William Faulkner Foundation Collection, 1918-1959, Accession #6074 to 6074-d, Albert and Shirley Small Special Collections,
University of Virginia Library, Charlottesville, Va. [Item Metadata: THE SOUND AND THE FURY, Autograph manuscript. 140 p. (146 R, 2 V) on 146 l. Slipcase.]
"Did you think Caddy had run away?"
We went to Caddy's room. <and> She sat down by the mirror, <and I> Then she stopped her hands and looked at me.
"Why, Benjy, <[illegible]> what is it?" she said. "You mustn't cry. Caddy's not going away. See here," she said. She took up the bottle and
But I went away and <she sat> I began to cry, and she sat with the bottle in her hand, looking at me.
"Oh," she said. She put the bottle down and came and put her arms around me again. "So that was it. And you were trying to
Caddy dressed and we went down to the kitchen.
"Dilsey," Caddy said, "Benjy's got a present for you." She stooped down and put the bottle in my hand. "Hold your hand out to
"Well, I'll declare," Dilsey said. "If my baby aint give Dilsey a bottle of perfume. Just look a here, Roskus." <Thanky. Thanky." Dilsey>
<"We dont like perfume, me and Benjy," Caddy said.
"We thought you'd like it," Caddy said.
put the bottle on the shelf.>
Caddy smelled like trees. "We dont like perfume, ourselves," Caddy said. She smelled like trees
"Come on, now," Dilsey said. "You too big to sleep with folks.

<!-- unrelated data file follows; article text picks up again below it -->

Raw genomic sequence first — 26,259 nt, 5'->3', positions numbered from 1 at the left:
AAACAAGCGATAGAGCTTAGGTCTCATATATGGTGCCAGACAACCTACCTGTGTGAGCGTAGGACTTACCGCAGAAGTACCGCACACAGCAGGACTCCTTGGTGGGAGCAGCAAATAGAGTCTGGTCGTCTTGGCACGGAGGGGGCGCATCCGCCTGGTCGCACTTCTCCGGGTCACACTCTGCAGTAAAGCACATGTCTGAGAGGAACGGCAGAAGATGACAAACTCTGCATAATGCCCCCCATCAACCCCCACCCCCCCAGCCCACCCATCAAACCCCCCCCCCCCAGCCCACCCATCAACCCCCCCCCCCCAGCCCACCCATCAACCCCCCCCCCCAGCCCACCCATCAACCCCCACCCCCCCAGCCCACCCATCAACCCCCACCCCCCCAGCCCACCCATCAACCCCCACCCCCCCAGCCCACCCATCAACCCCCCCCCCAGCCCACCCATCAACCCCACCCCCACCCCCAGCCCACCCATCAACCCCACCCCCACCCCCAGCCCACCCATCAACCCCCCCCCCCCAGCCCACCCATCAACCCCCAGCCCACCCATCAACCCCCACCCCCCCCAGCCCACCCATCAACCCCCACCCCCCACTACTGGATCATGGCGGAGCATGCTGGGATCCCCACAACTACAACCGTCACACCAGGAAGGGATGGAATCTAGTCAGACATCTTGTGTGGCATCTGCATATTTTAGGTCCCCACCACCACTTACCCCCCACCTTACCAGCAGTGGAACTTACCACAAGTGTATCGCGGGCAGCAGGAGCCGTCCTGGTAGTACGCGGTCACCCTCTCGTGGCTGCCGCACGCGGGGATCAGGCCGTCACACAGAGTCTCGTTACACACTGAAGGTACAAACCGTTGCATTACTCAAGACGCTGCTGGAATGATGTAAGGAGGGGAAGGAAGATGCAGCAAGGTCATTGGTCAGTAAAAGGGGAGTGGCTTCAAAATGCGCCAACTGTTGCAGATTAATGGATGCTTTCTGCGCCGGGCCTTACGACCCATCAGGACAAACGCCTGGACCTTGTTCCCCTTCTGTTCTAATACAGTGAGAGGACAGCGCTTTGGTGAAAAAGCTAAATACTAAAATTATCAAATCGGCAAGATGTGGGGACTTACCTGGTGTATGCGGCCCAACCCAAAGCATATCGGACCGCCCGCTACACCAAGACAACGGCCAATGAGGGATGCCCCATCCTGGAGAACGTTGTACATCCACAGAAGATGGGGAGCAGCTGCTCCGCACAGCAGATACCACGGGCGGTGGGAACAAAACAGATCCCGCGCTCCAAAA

"No, sir," Quentin said.
"Et ego in arcadia —— I forgot the latin for hay," Father said. "There, there," he said, "I was just joking. He drank and set the glass down and got up and went around to
"It's no joke," Mother said. "My people are every bit as well born as any of you. Just because Maury's health is bad."
"Of course," Father said. "<It is> bad health <that brings us into the world> is the primary reason for all life. Created by disease, within disease, into decay. Versh."
<"Yes,"> <Versh said, "Sir." beyond the door.>
"Sir," Versh said behind my chair.
"<Go> Take the decanter and fill it."
<"Youre a big boy," Dilsey said. "Caddy tired sleeping with you —>
"And Tell Dilsey <to take Benjamin up to bed> she can come and take Benjamin up to bed," Mother said.
"Youre a big boy," Dilsey said. "Caddy tired sleeping with you. Hush, now, so you can go to sleep."<Caddy tired sleeping with you. Hush, now, so you
can go to sleep.>" But I <couldn't hus> didn't hush and <Dilsey [turn?] the <light came on> room came back again and Dilsey
came and sat on the bed, looking at me.
"Aint you going to be a good boy and hush?" Dilsey said. "All right, then."
She went away. She came back with Caddy.
"Hush," Caddy said, "I'm coming."
I hushed and Dilsey turned back the spread and Caddy got in between the spread and the blanket. She didn't take off
"Now," she said, "Here I am." Dilsey came in with a blanket and spread it on her and tucked it around her. "He be
"All right," Caddy said. She snuggled her head beside mine on the pillow. "Good night, Dilsey."
"Goodnight, honey," Dilsey said. The room went black. Caddy smelled like trees.
We looked up into the tree where she was.
"What she seeing, Versh?" Frony <said.> whispered.
"Shh," Caddy said in the tree. Dilsey said,
"You come on here." She was coming around the corner. "Whyn't you all go up stairs, like your paw said, stead of slip-